Dr Mark Pennings
Colourful origins of AFL revealed in new book
Australian Rules Football's earliest rivalry between 'toffee-nosed' Melbourne supporters and a 'democratic' Carlton club helped turn a middle-class gentlemen's game into an iconic sport, a new book shows.
Up to 30,000 Victorians flocked to watch the now Melbourne Demons and Carlton Blues play in Melbourne 140 years ago, with carrier pigeons and fights between players and brick-throwing fans part of the spectacle.
These are among colourful historical insights revealed in the first definitive account of Australian Rules Football's early history, written by Dr Mark Pennings from QUT's Creative Industries Faculty.
Released as the AFL finals series starts during the first week of September, Amateur Heroes and the Rise of Clubs: 1858-1896 documents the players, controversies, statistics and evolution of a game that is uniquely Australian.
"Aussie Rules has always been an important part of Melbourne's cultural life," Dr Pennings said.
"It was the contest between Melbourne and Carlton in the 1860s that really captured the imagination of the public.
"By 1880, 10 per cent of Melbourne's population attended matches. The games were bigger than British football (soccer) crowds in the early days."
Dr Pennings said pigeons were used to send news about the games to those who couldn't attend and players got into fights with hostile fans who threw stones and bricks at opposing teams.
The book traces what was originally known as "Melbourne Football Club Rules" up to the formation in 1897 of the Victorian Football League (now AFL). Dr Pennings' research also highlights Aboriginal players' contribution to the game, and the discrimination they faced.
Published through Connor Court Publishing in Victoria, the book is the first in a series of four volumes called Origins of Australian Football: Victoria's Early History.
"This book is going to be marvellous for genealogists and football historians. It's going to give a full picture of that period and insight into the social mores of the time as they related to sport," Dr Pennings said.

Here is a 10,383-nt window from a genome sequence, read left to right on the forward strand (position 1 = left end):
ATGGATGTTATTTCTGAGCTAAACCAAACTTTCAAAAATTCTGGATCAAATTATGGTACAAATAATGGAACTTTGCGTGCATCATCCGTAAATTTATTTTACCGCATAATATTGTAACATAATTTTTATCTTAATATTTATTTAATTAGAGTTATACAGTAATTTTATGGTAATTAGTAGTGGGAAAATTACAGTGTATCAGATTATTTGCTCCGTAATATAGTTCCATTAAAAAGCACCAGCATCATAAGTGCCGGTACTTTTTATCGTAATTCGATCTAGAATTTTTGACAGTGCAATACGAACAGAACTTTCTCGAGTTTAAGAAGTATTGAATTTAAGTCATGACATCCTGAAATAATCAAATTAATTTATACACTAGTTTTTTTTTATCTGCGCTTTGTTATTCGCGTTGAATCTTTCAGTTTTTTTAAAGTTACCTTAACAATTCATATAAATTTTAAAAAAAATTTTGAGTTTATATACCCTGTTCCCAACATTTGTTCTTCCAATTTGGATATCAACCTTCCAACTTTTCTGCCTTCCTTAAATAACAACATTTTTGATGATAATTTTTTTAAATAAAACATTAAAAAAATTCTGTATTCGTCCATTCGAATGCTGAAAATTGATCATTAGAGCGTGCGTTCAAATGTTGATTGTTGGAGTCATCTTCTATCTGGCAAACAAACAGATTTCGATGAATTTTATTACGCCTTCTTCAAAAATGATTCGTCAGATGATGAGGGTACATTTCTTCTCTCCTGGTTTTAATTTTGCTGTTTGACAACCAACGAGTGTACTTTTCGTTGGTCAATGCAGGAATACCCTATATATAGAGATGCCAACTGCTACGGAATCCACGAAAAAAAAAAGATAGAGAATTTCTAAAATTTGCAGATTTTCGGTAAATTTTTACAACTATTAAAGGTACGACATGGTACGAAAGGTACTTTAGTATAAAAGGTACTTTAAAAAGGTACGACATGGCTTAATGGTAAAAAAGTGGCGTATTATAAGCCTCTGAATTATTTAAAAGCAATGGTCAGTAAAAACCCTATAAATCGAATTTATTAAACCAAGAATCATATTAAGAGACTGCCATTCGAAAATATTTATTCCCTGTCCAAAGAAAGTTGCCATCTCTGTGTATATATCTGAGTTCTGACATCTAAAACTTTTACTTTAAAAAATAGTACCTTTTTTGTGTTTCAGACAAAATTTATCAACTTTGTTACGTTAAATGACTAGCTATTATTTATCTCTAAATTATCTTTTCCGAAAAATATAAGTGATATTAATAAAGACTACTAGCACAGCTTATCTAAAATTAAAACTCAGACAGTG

An art historian who grew up in Melbourne and supports Essendon FC, Dr Pennings has spent the past 12 years piecing together the early history of Aussie Rules, including its disputed origins.
He said his research showed the sport started in Australia as a variation of rugby.
Dr Pennings said white-collar workers, cricketers and private school students from Melbourne Grammar and Scotch College played Aussie Rules in the 1860s and the sport spread to sportsmen from other classes by the mid-1870s.
"For the first 15 years, it was a middleclass gentlemen's game and a popular past-time among cricketers, who were looking for a sport in the off-season," he said.
"It started on rectangular fields like rugby, and there were only 10 original rules. These rules were fairly open so it became a unique game because it developed on the field of play as players argued over how the rules might be developed during a game. "
Dr Pennings said many of the stereotypes about the supporters of different football clubs could be traced back to the formative years of Aussie Rules.
He said the AFL's oldest club, Melbourne, was known as a team for the "toffee-nosed and wealthy", for example, while Carlton had players from diverse backgrounds and was perceived as democratic.
"Collingwood was working class when it was founded in 1892. St Kilda is an arts club and always recruited players from diverse classes and interests.
"Some of these ideas still persist today."
Visit the publisher's site www.connorcourt.com for more information about the book.
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Stephanie Harrington, media officer, 3138 1150, email@example.com